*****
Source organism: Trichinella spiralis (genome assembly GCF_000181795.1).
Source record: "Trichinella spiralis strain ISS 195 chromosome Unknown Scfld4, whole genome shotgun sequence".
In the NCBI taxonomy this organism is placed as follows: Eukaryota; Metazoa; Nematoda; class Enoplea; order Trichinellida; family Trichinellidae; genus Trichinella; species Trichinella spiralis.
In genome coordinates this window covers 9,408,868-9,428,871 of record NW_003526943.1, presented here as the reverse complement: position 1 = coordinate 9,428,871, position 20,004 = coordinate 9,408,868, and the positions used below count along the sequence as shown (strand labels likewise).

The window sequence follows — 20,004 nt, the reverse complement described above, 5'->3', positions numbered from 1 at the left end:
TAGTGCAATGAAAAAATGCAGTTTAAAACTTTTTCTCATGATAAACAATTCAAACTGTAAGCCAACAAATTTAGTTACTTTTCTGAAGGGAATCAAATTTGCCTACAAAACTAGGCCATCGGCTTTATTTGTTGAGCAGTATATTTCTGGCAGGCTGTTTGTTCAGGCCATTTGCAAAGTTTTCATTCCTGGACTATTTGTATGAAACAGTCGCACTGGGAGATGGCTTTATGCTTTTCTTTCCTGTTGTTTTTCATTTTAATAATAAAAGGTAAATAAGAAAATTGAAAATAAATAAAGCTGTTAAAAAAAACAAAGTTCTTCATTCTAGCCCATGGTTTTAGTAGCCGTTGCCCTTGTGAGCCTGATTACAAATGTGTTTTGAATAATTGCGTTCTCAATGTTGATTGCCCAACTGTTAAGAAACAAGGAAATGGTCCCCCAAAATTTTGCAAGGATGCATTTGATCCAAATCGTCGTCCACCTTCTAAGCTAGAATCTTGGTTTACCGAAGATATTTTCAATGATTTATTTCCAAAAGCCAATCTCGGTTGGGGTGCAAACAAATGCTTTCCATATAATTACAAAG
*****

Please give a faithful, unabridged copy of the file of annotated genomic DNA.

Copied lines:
Source organism: Trichinella spiralis (genome assembly GCF_000181795.1).
Source record: "Trichinella spiralis strain ISS 195 chromosome Unknown Scfld4, whole genome shotgun sequence".
In the NCBI taxonomy this organism is placed as follows: Eukaryota; Metazoa; Nematoda; class Enoplea; order Trichinellida; family Trichinellidae; genus Trichinella; species Trichinella spiralis.
In genome coordinates this window covers 9,408,868-9,428,871 of record NW_003526943.1, presented here as the reverse complement: position 1 = coordinate 9,428,871, position 20,004 = coordinate 9,408,868, and the positions used below count along the sequence as shown (strand labels likewise).

The window sequence follows — 20,004 nt, the reverse complement described above, 5'->3', positions numbered from 1 at the left end:
TAGTGCAATGAAAAAATGCAGTTTAAAACTTTTTCTCATGATAAACAATTCAAACTGTAAGCCAACAAATTTAGTTACTTTTCTGAAGGGAATCAAATTTGCCTACAAAACTAGGCCATCGGCTTTATTTGTTGAGCAGTATATTTCTGGCAGGCTGTTTGTTCAGGCCATTTGCAAAGTTTTCATTCCTGGACTATTTGTATGAAACAGTCGCACTGGGAGATGGCTTTATGCTTTTCTTTCCTGTTGTTTTTCATTTTAATAATAAAAGGTAAATAAGAAAATTGAAAATAAATAAAGCTGTTAAAAAAAACAAAGTTCTTCATTCTAGCCCATGGTTTTAGTAGCCGTTGCCCTTGTGAGCCTGATTACAAATGTGTTTTGAATAATTGCGTTCTCAATGTTGATTGCCCAACTGTTAAGAAACAAGGAAATGGTCCCCCAAAATTTTGCAAGGATGCATTTGATCCAAATCGTCGTCCACCTTCTAAGCTAGAATCTTGGTTTACCGAAGATATTTTCAATGATTTATTTCCAAAAGCCAATCTCGGTTGGGGTGCAAACAAATGCTTTCCATATAATTACAAAG